Secondary exposure to asbestos was still a regular occurrence in the 1970s. In a recent tragic case, a west country housewife who regularly shook out and washed her husband’s asbestos-soiled overalls by hand for ten years (between 1962 and 1972) because she was without a washing machine, eventually succumbed to mesothelioma cancer nearly forty years later.
The persistence of little to no asbestos awareness of the deadly long term health risks was still widespread despite increasing medical evidence eventually leading to the first asbestos ban in the mid 1980s.
Up until the 1970s and through the 80s, it was a common practice for workers who were employed in service, manufacturing, engineering and shipbuilding industries where asbestos was used as an insulation or fire retardant to bring their work clothes home to be washed and ironed. Consequently, a spouse or a member of the same family would also be at high risk of contracting mesothelioma or other asbestosis diseases as a result of exposure to the asbestos fibre dust brought home on overalls, boiler suits, work clothes, footwear and even in the hair.
The victim’s husband had been employed by the Southern Electricity Generating Board to repair or dispose of storage heaters, which involved stripping out asbestos insulation linings. Despite having never worked directly with asbestos, his wife’s death from mesothelioma was a result of the lack of protective clothing or equipment provided by his employers and the direct handling of the asbestos-contaminated overalls.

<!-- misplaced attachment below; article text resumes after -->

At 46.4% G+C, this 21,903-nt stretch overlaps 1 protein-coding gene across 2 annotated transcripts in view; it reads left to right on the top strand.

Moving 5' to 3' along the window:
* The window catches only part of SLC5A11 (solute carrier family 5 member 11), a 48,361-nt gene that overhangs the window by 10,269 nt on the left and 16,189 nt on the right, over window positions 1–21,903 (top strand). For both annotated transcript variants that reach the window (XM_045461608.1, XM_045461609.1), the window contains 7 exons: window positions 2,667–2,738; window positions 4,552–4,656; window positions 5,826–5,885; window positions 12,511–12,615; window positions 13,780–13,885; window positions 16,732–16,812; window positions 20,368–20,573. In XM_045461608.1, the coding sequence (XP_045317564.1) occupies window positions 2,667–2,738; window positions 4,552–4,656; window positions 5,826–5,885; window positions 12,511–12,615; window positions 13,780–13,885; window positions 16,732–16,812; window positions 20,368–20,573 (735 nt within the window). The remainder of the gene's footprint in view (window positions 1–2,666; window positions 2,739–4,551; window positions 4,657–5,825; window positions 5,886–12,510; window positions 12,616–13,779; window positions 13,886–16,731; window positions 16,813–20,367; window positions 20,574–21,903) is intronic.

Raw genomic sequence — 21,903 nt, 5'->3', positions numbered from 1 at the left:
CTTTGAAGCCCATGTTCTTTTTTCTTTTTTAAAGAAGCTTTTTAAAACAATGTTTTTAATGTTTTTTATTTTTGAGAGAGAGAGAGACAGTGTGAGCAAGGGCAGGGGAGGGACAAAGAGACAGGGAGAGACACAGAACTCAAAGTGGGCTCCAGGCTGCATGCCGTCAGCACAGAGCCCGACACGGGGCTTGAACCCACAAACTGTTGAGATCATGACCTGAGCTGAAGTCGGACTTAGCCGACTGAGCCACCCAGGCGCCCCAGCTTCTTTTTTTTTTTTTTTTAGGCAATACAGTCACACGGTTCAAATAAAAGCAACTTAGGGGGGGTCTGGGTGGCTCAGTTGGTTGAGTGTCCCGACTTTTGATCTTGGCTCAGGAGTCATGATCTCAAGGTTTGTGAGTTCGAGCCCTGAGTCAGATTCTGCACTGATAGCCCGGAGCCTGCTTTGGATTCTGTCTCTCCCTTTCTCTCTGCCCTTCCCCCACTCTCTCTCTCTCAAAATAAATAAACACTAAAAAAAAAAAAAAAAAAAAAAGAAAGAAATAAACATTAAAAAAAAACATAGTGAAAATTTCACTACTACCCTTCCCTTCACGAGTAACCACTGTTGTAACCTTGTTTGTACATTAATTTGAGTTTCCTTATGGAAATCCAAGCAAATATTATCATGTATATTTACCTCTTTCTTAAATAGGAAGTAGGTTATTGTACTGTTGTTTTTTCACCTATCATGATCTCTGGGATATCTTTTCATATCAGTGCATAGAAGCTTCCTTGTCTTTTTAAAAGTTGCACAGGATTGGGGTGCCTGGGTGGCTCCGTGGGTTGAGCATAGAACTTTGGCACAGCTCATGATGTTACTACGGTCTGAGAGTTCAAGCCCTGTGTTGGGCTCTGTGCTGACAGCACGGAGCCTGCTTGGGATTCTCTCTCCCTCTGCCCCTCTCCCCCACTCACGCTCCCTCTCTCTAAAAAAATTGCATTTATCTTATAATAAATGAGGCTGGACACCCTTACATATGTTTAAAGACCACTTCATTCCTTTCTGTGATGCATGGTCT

The first signs of asbestosis symptoms of mesothelioma – breathlessness and severe chest pains – emerged nearly 40 years later, followed by the losing of her voice and spending a period of time in a hospice. A £50,000 ‘interim’ payment was awarded to the wife before passing away.
Urgent interim payment…
Where a claimant has unfortunately, a severely limited life expectancy and therefore, it is believed that the claim is particularly urgent, a request may be made in writing for a judge to be immediately nominated to manage the case. If a defendant is unable to show ‘cause’ by a specified date, a standard payment can be made against ‘interim damages’ and (if appropriate) interim costs and additional expenses.
Success at winning a secondary exposure case for mesothelioma compensation depends on demonstrating that an employer should have known it was foreseeable that an employee would leave work to return home with asbestos still on their clothes. An employer could still have possessed prior detailed knowledge of asbestos risk despite minimising knowledge of the potential health dangers.
Family members who contract asbestos-related disease can succeed in a legal mesothelioma claim against a former employer even when a defendant may claim that a period of time had elapsed before they realised that family members of workers exposed to asbestos were also at risk.
The Health and Safety Executive have previously reported that more than 2,000 cases of mesothelioma are diagnosed annually in the UK and the number of asbestosis claim cases has more than doubled to over 1,160 in 2010.